A Boy At School Kept Calling My Daughter 'Fat'
It’s never fun when your child is being bullied at school — watching tears stream down their face, as you sit there, at a loss for words on how to console them. Having said that, these are the trials and tribulations around raising a school-aged child, and in many ways, goes with the job of being a parent.
My daughter was victim of bullying. Yes, I know, parents these days tend to throw that term around like confetti, but in this case, it wasn’t just a child being mean, girl drama, or perhaps “kids being kids” – it was bonafide bullying. A little boy was calling her stupid and fat daily, drawing parody pictures of her in different situations with the words F-A-T across the paper. He taunted her about her eating; he reminded her each day that she’d be “fat” and “stupid” for the rest of her life; he even told her that her mom was fat, and that she’d end up like me when she grew up.
Now, I am a woman who is comfortable in her own skin. At 44 years of age, I’m not as athletic as I use to be. Do I exercise daily? Yup! Do eat healthy? Absolutely! I feel great, but I don’t skip dessert, I do indulge in food, I love my wine on a Friday night, and after all these years I am very okay with the way I look and what I’ve accomplished with this body.
Having said that, some may think I’m fat, but I don’t care. In terms of my daughter, I’d say she’s extremely far from an unhealthy weight; however, even if she was “fat,” this boy had NO RIGHT to shame her at all. Sadly, despite all this, the comments had really affected her body image.
It took weeks for her to come forward because she was embarrassed — embarrassed that the so-called boy bully didn’t think she was “pretty,” embarrassed because this boy was the cat’s meow to all of her friends. And she had some girls in her circle laugh as he called her fat.
Not only that, when she DID approach the teacher (second time she received a note), the entire thing was initially swept under the rug. While school administration did handle the situation very well after my husband and I approached them, the damage had been done.
Nonetheless, I found it very interesting how my little girl didn’t believe the “stupid” comments the boy made, but the “fat” ones hit hard.
I stumbled across a rant of sorts on social media shortly after the incident that I’ve seen circulating on my network, on Instagram, Facebook, and Twitter from author, film and TV producer, screenwriter, and philanthropist (but best known for that little book series Harry Potter) J.K. Rowling. A snippet of it is below:
“’Fat’ is usually the first insult a girl throws at another girl when she wants to hurt her,’ I said; I could remember it happening when I was at school, and witnessing it among the teenagers I used to teach …how strange and sick the ‘fat’ insult is. I mean, is ‘fat’ really the worst thing a human being can be? Is ‘fat’ worse than ‘vindictive’, ‘jealous’, ‘shallow’, ‘vain’, ‘boring’ or ‘cruel’? …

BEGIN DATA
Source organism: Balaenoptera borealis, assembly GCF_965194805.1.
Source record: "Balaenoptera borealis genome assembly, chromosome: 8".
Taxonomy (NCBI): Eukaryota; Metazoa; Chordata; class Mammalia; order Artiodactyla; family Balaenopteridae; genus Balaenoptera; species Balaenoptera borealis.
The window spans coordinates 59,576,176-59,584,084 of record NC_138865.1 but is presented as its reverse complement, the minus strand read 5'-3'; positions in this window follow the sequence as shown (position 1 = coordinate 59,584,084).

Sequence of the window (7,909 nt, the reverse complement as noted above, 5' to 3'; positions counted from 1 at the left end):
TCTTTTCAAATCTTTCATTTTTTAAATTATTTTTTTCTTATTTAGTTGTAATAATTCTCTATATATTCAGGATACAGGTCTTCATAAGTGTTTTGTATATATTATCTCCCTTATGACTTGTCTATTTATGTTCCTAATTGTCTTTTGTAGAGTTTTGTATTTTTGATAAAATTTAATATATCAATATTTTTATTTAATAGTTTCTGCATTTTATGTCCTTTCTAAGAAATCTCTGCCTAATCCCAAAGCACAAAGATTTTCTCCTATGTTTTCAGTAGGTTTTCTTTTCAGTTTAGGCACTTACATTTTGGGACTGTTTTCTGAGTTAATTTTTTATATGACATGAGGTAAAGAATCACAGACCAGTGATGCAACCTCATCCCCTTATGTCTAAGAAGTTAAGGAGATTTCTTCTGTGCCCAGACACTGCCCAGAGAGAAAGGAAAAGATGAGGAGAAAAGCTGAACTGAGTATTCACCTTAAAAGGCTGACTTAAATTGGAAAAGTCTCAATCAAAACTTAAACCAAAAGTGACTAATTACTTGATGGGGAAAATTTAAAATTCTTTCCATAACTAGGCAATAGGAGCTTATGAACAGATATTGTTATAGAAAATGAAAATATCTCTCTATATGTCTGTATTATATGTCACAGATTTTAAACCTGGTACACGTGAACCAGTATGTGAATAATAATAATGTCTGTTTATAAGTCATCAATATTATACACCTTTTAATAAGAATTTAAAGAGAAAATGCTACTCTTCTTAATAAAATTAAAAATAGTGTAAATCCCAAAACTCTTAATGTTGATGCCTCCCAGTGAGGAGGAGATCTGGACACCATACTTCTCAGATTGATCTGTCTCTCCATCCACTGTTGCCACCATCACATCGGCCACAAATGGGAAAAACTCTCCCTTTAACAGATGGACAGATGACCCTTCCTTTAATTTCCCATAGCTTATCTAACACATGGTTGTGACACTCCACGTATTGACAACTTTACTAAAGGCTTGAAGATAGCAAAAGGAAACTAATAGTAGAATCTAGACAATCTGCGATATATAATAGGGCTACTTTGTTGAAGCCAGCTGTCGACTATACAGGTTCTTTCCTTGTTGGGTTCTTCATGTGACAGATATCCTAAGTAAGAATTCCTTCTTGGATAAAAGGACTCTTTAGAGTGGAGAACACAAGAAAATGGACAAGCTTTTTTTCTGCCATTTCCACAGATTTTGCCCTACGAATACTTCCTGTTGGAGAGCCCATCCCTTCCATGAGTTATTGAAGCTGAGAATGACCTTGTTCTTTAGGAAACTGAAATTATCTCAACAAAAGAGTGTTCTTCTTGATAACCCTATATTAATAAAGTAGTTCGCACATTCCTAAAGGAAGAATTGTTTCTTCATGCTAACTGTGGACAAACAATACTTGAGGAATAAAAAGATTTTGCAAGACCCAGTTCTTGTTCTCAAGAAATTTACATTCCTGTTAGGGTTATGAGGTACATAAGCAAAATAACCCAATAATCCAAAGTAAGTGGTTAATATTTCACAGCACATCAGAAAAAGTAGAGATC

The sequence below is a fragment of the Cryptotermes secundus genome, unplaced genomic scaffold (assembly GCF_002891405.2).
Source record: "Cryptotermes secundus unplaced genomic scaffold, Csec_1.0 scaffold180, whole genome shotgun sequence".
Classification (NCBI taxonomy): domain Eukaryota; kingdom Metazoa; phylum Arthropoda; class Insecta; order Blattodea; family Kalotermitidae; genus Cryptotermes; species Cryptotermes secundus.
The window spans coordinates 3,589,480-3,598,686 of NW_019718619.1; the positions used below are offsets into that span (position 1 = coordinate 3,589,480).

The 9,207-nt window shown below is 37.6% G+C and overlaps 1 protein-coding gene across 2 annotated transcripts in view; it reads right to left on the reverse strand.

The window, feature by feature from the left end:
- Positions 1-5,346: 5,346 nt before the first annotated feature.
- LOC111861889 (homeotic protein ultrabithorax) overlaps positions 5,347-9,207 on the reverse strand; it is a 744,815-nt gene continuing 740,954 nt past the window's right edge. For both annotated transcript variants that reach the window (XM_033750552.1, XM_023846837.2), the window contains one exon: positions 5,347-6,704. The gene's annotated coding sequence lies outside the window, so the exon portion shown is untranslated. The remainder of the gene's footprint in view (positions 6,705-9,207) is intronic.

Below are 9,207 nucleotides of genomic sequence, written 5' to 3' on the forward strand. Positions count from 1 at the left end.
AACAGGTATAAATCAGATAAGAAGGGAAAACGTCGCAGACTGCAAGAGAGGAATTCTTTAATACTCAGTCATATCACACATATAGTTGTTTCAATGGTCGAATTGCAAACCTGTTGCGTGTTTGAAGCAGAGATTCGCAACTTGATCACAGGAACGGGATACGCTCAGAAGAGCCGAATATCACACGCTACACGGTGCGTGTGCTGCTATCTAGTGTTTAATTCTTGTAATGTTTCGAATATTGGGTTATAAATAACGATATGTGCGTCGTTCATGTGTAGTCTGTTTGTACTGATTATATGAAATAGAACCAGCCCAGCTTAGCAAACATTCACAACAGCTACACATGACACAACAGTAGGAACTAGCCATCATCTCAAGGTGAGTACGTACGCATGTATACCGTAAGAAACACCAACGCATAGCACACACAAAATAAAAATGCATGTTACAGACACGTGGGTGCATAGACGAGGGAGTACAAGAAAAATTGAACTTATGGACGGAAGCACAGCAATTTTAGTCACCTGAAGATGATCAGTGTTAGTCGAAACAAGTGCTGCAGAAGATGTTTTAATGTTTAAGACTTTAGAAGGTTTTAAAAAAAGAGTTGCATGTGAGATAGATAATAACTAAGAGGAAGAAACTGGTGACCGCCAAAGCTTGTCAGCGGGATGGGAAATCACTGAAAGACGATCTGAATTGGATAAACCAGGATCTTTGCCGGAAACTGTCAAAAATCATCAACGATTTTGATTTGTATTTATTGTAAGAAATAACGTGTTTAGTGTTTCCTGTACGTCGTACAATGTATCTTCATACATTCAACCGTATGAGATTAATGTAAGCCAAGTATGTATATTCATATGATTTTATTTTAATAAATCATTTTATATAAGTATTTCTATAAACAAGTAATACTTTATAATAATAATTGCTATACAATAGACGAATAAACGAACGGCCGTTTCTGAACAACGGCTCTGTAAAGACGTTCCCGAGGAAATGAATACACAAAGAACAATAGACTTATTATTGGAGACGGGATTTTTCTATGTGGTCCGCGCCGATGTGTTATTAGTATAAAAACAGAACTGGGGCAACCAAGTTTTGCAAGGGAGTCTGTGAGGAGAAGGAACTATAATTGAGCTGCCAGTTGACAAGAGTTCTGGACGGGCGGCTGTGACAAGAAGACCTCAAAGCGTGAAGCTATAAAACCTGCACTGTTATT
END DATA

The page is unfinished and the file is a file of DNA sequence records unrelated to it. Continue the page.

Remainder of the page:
I went to the British Book Awards that evening. After the award ceremony I bumped into a woman I hadn’t seen for nearly three years. The first thing she said to me? ‘You’ve lost a lot of weight since the last time I saw you!’
‘Well,’ I said, slightly nonplussed, ‘the last time you saw me I’d just had a baby.’
What I felt like saying was, ‘I’ve produced my third child and my sixth novel since I last saw you. Aren’t either of those things more important, more interesting, than my size?’ But no – my waist looked smaller! Forget the kid and the book: finally, something to celebrate!
I’ve got two daughters who will have to make their way in this skinny-obsessed world, and it worries me, because I don’t want them to be empty-headed, self-obsessed, emaciated clones; I’d rather they were independent, interesting, idealistic, kind, opinionated, original, funny – a thousand things, before ‘thin’.”
THIS! ALL OF THIS! Shout if out from a mountain top, and add a “halleluiah” (or two) in the mix. By the way, this is only a portion of what Rowling wrote, the entire note, which ironically enough was first published in 2006 on her website, can be found here.
It’s weird to think that Rowling’s rant has been circulating for about 14 years now, yet we as women still struggles with body image, the word “fat,” and how it turns into such an ugly insult. How even though women have come so far in the fight for equality in the workplace — to be respected for our minds and not the outer shell we live in — we know and understand the negatives around how women are presented in the media.
Despite years, decades, and centuries of movements — a women’s revolution in the sporting worlds, and so much more — there are still little boys out there body-shaming their female classmates in this day and age, with little girls who escaped the shame giggling in the shadows and pointing fingers rather than supporting their friends.
But, why? We talk about this next generation, and their narcissistic selfies on social media, but the finger really does need to point back at us parents in some ways. We are our children’s first and most powerful role models, and if we are using the word “fat” to insult someone, or even looking in the mirror and using that word to describe ourselves, then we are doing both our little boys and little girls an injustice.
If we find that we are pointing out weight loss and appearance as an accomplishment beyond substantial life milestones, then maybe we are the problem. If we are not applauding fierce, passionate, and courageous actions, over how “cute” or “pretty” our children are, perhaps we need to start.
Above everything else, if we are still using the word “fat” to insult people, then there is no hope for this generation, or the next, as we will just be creating a never-ending cycle of self-absorbed individuals who value shallow qualities over substance.